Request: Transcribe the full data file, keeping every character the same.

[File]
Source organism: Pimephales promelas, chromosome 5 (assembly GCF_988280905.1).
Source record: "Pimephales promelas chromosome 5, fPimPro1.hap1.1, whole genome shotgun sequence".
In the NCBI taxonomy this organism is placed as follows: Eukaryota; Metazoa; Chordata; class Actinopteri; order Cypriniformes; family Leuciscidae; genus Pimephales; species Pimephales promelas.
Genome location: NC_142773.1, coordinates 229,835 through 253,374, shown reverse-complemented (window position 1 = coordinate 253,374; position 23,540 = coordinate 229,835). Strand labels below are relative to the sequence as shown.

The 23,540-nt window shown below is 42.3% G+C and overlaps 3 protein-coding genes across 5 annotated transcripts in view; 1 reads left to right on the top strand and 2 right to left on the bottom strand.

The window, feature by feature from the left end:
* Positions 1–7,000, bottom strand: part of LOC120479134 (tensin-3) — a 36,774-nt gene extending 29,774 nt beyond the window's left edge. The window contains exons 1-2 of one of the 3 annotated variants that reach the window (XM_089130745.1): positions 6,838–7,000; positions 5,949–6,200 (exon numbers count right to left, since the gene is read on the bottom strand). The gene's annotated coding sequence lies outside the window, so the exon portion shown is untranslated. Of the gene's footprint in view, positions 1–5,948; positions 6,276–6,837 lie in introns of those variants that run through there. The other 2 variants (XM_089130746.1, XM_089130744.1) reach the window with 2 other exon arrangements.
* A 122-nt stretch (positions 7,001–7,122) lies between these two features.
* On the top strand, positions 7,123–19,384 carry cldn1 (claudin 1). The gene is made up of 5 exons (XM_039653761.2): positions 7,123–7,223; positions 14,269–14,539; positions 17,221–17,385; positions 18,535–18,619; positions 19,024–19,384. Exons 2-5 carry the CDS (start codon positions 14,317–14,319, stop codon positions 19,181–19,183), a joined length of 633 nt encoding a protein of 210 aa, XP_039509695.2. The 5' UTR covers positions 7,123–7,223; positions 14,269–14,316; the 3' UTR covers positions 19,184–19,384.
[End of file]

Source organism: Pimephales promelas, chromosome 5 (assembly GCF_988280905.1).
Source record: "Pimephales promelas chromosome 5, fPimPro1.hap1.1, whole genome shotgun sequence".
In the NCBI taxonomy this organism is placed as follows: Eukaryota; Metazoa; Chordata; class Actinopteri; order Cypriniformes; family Leuciscidae; genus Pimephales; species Pimephales promelas.
Genome location: NC_142773.1, coordinates 229,835 through 253,374, shown reverse-complemented (window position 1 = coordinate 253,374; position 23,540 = coordinate 229,835). Strand labels below are relative to the sequence as shown.

The 23,540-nt window shown below is 42.3% G+C and overlaps 3 protein-coding genes across 5 annotated transcripts in view; 1 reads left to right on the top strand and 2 right to left on the bottom strand.

The window, feature by feature from the left end:
* Positions 1–7,000, bottom strand: part of LOC120479134 (tensin-3) — a 36,774-nt gene extending 29,774 nt beyond the window's left edge. The window contains exons 1-2 of one of the 3 annotated variants that reach the window (XM_089130745.1): positions 6,838–7,000; positions 5,949–6,200 (exon numbers count right to left, since the gene is read on the bottom strand). The gene's annotated coding sequence lies outside the window, so the exon portion shown is untranslated. Of the gene's footprint in view, positions 1–5,948; positions 6,276–6,837 lie in introns of those variants that run through there. The other 2 variants (XM_089130746.1, XM_089130744.1) reach the window with 2 other exon arrangements.
* A 122-nt stretch (positions 7,001–7,122) lies between these two features.
* On the top strand, positions 7,123–19,384 carry cldn1 (claudin 1). The gene is made up of 5 exons (XM_039653761.2): positions 7,123–7,223; positions 14,269–14,539; positions 17,221–17,385; positions 18,535–18,619; positions 19,024–19,384. Exons 2-5 carry the CDS (start codon positions 14,317–14,319, stop codon positions 19,181–19,183), a joined length of 633 nt encoding a protein of 210 aa, XP_039509695.2. The 5' UTR covers positions 7,123–7,223; positions 14,269–14,316; the 3' UTR covers positions 19,184–19,384.